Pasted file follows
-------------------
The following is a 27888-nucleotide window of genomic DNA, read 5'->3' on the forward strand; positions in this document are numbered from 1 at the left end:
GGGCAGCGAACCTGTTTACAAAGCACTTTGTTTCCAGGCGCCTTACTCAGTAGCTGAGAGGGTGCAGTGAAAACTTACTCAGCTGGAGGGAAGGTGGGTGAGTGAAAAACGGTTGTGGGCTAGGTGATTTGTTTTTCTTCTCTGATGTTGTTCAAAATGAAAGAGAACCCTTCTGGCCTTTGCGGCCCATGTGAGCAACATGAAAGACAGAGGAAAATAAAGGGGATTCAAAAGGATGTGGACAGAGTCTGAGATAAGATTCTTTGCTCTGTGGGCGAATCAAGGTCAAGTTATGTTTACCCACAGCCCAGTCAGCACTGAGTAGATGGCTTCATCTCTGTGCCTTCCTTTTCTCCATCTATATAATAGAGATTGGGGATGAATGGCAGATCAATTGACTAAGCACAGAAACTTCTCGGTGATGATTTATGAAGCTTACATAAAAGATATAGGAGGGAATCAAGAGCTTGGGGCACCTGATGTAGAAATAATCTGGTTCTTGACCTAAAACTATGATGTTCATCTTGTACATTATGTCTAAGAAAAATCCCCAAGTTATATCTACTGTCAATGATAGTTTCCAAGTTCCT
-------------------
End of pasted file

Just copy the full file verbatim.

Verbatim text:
The following is a 27888-nucleotide window of genomic DNA, read 5'->3' on the forward strand; positions in this document are numbered from 1 at the left end:
GGGCAGCGAACCTGTTTACAAAGCACTTTGTTTCCAGGCGCCTTACTCAGTAGCTGAGAGGGTGCAGTGAAAACTTACTCAGCTGGAGGGAAGGTGGGTGAGTGAAAAACGGTTGTGGGCTAGGTGATTTGTTTTTCTTCTCTGATGTTGTTCAAAATGAAAGAGAACCCTTCTGGCCTTTGCGGCCCATGTGAGCAACATGAAAGACAGAGGAAAATAAAGGGGATTCAAAAGGATGTGGACAGAGTCTGAGATAAGATTCTTTGCTCTGTGGGCGAATCAAGGTCAAGTTATGTTTACCCACAGCCCAGTCAGCACTGAGTAGATGGCTTCATCTCTGTGCCTTCCTTTTCTCCATCTATATAATAGAGATTGGGGATGAATGGCAGATCAATTGACTAAGCACAGAAACTTCTCGGTGATGATTTATGAAGCTTACATAAAAGATATAGGAGGGAATCAAGAGCTTGGGGCACCTGATGTAGAAATAATCTGGTTCTTGACCTAAAACTATGATGTTCATCTTGTACATTATGTCTAAGAAAAATCCCCAAGTTATATCTACTGTCAATGATAGTTTCCAAGTTCCT